Is there a fee to complete the FAFSA and if so, how much?
— T. Smith
There is no fee to file the FAFSA. As the name suggests, the Free
Application for Federal Student Aid (FAFSA) is a free application.
You can file the FAFSA online for free at
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Section 483(a)(6) of the Higher Education Act of 1965 bans the charging of a fee for the collection, processing
or delivery of financial aid through the use of the FAFSA
form. However, section 483(d) of the Higher Education Act of 1965
permits the use of paid preparers to complete the form, provided that
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the paid preparer clearly informs the applicant that the FAFSA is a
free form that may be completed without professional assistance. Paid
preparers must include a link to the
web site from
their web sites. Paid preparers must also include a clear and conspicuous
statement that the FAFSA is a free form that may be completed without
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Most families will not need to use a paid preparer because there are
numerous sources of free help for completing the FAFSA. The FinAid site
includes information about the FAFSA at www.finaid.org/fafsa
including a list of the most common errors people make. Fastweb also
has a section about the FAFSA at
along with dozens of
Fastweb FAFSA section responds to questions about
. The US Department of Education sponsors a toll free
hotline, 1-800-4-FED-AID (1-800-433-3243),
that families may use to ask
questions about completing the FAFSA. (Applicants located outside the
United States may call 1-319-337-5665. Hearing impaired TTY users can
call 1-800-730-8913.) The US Department of Education also publishes a
free booklet, Completing the FAFSA
in English and Spanish, which explains the purpose of each question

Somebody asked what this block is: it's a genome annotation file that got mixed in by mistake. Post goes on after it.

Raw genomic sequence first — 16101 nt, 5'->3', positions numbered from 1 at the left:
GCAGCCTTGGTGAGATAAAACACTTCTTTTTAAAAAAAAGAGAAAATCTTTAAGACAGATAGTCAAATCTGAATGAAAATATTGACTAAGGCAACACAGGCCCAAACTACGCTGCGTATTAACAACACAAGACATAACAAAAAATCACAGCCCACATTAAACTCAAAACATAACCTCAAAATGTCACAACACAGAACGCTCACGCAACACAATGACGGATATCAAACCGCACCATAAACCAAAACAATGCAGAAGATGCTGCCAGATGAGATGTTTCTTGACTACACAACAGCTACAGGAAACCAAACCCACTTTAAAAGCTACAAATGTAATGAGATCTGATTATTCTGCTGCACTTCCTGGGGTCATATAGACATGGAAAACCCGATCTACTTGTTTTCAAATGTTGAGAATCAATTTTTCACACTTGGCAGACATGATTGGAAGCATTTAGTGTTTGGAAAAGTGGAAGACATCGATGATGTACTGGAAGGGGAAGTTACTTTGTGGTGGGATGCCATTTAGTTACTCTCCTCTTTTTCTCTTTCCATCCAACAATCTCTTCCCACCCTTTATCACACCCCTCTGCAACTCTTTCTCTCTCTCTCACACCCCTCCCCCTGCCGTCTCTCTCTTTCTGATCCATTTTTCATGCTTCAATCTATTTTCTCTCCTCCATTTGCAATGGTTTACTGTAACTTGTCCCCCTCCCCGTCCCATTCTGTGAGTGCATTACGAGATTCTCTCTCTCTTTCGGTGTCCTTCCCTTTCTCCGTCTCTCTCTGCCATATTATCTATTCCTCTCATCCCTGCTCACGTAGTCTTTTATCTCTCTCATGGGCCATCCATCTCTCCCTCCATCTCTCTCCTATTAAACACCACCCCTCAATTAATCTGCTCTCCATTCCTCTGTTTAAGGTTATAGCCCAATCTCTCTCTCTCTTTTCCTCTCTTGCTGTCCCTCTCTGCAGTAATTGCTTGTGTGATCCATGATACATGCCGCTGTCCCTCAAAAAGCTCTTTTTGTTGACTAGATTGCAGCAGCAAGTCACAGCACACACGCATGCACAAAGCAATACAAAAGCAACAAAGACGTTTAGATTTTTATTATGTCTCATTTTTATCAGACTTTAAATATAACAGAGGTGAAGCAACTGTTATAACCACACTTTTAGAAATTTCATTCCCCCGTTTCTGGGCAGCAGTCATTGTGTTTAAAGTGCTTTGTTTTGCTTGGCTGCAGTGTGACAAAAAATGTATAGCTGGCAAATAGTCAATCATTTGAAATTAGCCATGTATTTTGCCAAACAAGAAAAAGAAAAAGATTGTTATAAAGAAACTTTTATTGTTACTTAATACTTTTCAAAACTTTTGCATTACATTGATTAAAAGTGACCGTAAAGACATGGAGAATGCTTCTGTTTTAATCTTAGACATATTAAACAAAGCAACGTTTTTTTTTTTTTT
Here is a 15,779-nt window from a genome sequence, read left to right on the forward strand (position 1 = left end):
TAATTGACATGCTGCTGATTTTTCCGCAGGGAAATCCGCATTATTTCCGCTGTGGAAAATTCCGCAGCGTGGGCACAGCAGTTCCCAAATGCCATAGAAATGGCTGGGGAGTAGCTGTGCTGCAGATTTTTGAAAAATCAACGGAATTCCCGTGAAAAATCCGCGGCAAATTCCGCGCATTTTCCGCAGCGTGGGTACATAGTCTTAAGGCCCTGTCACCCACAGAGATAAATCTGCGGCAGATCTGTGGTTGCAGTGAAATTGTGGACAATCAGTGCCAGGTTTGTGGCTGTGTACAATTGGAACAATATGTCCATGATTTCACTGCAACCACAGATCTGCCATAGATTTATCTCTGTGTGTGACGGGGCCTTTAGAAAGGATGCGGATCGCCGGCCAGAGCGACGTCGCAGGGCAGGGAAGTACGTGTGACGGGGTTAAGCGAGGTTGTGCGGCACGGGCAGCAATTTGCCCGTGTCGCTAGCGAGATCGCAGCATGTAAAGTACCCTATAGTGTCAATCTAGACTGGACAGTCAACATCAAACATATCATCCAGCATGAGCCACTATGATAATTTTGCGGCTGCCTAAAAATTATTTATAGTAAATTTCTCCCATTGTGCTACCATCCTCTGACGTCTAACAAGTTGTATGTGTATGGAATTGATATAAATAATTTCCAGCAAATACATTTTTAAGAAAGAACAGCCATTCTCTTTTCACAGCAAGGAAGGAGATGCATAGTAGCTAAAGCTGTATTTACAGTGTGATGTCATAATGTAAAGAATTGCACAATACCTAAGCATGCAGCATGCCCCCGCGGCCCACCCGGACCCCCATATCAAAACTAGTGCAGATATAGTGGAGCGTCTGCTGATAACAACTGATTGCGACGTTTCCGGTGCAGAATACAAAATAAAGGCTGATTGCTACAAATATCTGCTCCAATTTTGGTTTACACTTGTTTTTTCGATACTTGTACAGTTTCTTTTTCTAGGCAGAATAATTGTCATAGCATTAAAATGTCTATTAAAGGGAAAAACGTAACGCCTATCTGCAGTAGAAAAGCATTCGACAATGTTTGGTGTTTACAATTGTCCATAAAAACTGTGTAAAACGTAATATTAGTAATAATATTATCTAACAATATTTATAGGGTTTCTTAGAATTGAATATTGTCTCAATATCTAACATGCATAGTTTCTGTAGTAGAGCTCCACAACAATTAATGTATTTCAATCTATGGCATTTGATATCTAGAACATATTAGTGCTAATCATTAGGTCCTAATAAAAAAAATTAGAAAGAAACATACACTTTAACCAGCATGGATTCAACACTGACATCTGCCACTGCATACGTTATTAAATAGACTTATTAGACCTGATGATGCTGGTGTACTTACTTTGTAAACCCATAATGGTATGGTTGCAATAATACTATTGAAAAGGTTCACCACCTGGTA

and discusses some of the more common unusual situations.
Finally, you can talk to the financial aid administrator at the
college you are attending or plan on attending.
The online FAFSA form is much easier to complete than in the past
because of ongoing efforts to
simplify the FAFSA
For example, the online FAFSA now includes skip logic that will omit
unnecessary and irrelevant questions, depending on the applicant's
individual circumstances. The online FAFSA also includes built-in edit
checks and other tools to catch and correct common errors.
The online FAFSA can also prefill the form with IRS income tax return
data if the data is available and the applicant chooses this
option. However, you should not wait until you've filed your federal
income tax returns to complete the FAFSA, as the FAFSA must be submitted
sooner than your income tax returns. The FAFSA should be completed as
soon as possible after January 1 because many states and colleges have
very early deadlines for awarding their own grants, some as early as
February. At least five states now award state grants on a first-come,
first-served basis until the money runs out. Some colleges have two
deadlines for their own grants, a prefered deadline and a regular
deadline, and the pool of financial aid funding is larger for students
who apply for financial aid earlier. Thus, filing the FAFSA sooner may
help you qualify for more financial aid.
Instead of waiting until your tax returns are ready, you should
estimate your income and tax liability based on information from your
W-2 and 1099 statements and the last pay stubs of the year. It is also
helpful to look at the previous year's income tax returns to make sure
you haven't forgotten an important source of income, such as interest,
dividends, rents or royalties. It is ok to estimate your income based
on this information, since you will have an opportunity to correct any
errors later, after you've filed your federal income tax returns. But
try to estimate the income figures as accurately as possible, since
errors in income can have a big impact on the initial financial aid
figures, making it more difficult to plan for college costs.
Most paid preparation services will not save you any time because you
must still provide them with the information they need to complete the
FAFSA. They can also be very expensive, charging you hundreds or even
thousands of dollars to complete a form that you could easily complete
on your own.